Sexual Assault Awareness & Prevention

Trigger Warning (TW): post talks about sexual violence

Everyone is affected by Sexual Violence

Sexual Asssault Awareness Month (SAAM) calls on all individuals, communities, organizations, and institutions to build racial equity and respect. Sexual violence includes any type of unwanted sexual contact (including sexual assault, harassment, and abuse).

Systems of oppression such as racism, sexism, classism, heterosexism, ageism, ableism, and others contribute to higher rates of sexual harassment, assault, and abuse. So often, we are unaware of how historical conditions have shaped our lives and how we move throughout the world, specifically, forms of privilege with the many identities we each hold. As such, we recognize that it will take ending all forms of oppression to end sexual violence worldwide.

Highlighting one of the pressing issues we see impacting not just equity within our movement to end violence but negatively affecting the life, freedom, and dignity of people across the world is anti-Blackness. In addressing prevention, we must take steps to undo the systemic ways anti-Black racism shows up in our communities.


Source: National Sexual Violence Resource Center (NSVRC)

Rape or sexual assault

Sexual harassment

Sexual abuse

Unwanted sexual contact/touching

Sexual exploitation and trafficking

Exposing one’s genitals or naked body to others without consent

Nonconsensual image sharing

Words and actions of a sexual nature against a person’s will and without their consent

Sexual violence represents a range of behaviors


Source: National Sexual Violence Resource Center (NSVRC)

Every 73 seconds an American is sexually assaulted

Approximately 1 in 5 women experience completed or attempted rape in their lifetime

1 out of every 10 rape victims are male

Nearly 50% of trans people are sexually assaulted in their lifetime

Nearly half of all women killed in the U.S. are murdered by a current or former intimate partner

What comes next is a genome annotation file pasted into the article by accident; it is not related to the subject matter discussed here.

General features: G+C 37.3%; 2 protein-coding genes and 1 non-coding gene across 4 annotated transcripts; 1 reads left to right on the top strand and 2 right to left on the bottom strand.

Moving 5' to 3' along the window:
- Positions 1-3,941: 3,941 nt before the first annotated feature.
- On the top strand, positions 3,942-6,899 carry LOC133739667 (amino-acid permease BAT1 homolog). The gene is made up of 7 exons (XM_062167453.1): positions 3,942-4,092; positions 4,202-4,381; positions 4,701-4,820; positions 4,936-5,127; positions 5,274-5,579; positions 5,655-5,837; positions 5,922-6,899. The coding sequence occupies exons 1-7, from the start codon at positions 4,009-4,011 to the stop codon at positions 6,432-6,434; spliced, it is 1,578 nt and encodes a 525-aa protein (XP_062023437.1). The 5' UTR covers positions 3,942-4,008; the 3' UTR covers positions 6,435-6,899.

About 4.5 million women in the U.S. have been threatened with a gun and nearly 1 million women have been shot or shot at by an intimate partner

Over half of all intimate partner homicides are committed with guns

A woman is five times more likely to be murdered when her abuser has access to a gun

The majority of femicide victims (76%) and of attempted femicide victims (85%) experienced stalking in the 12 months leading up to their homicide or homicide attempt

40% of gay men and 47% of bisexual men have experienced sexual violence

Nearly 1 in 4 women and 1 in 7 men will experience severe physical violence at the hands of their intimate partner in their lifetime


Source: National Sexual Violence Resource Center (NSVRC)

In April, we observe Sexual Assault Awareness Month (SAAM) and Prevention 

Listen. Believe. Support.

Sexual Violence (SV) can have psychological, emotional, and physical effects on a survivor.

Sexual Asssault Awareness Month (SAAM) calls on all individuals, communities, organizations, and institutions to change ourselves and the systems surrounding us to build racial equity and respect.

During the month of April, we observe the mission of SAAM to increase public understanding of sexual assault, educate communities on how to prevent it, and to strengthen survivor support.


Source: National Sexual Violence Resource Center (NSVRC)

Intimate Partner Violence (IPV)

Intimate Partner Violence (IPV) is abuse or aggression that occurs in a romantic relationship. “Intimate partner” refers to both current and former spouses and dating partners.

IPV can vary in how often it happens and how severe it is. It can range from one episode of violence that could have lasting impact to chronic and severe episodes over multiple years. 


Source: Centers for Disease Control and Prevention (CDC)


Domestic Violence (DV)

Domestic Violence (DV) (commonly referred to as IPV) is a serious public health problem that affects millions of Americans. It is both common and preventable.

Learn more >>

DV, IPV & Firearms

Domestic Violence (DV), including Intimate Partner Violence (IPV), is a public health crisis in the U.S.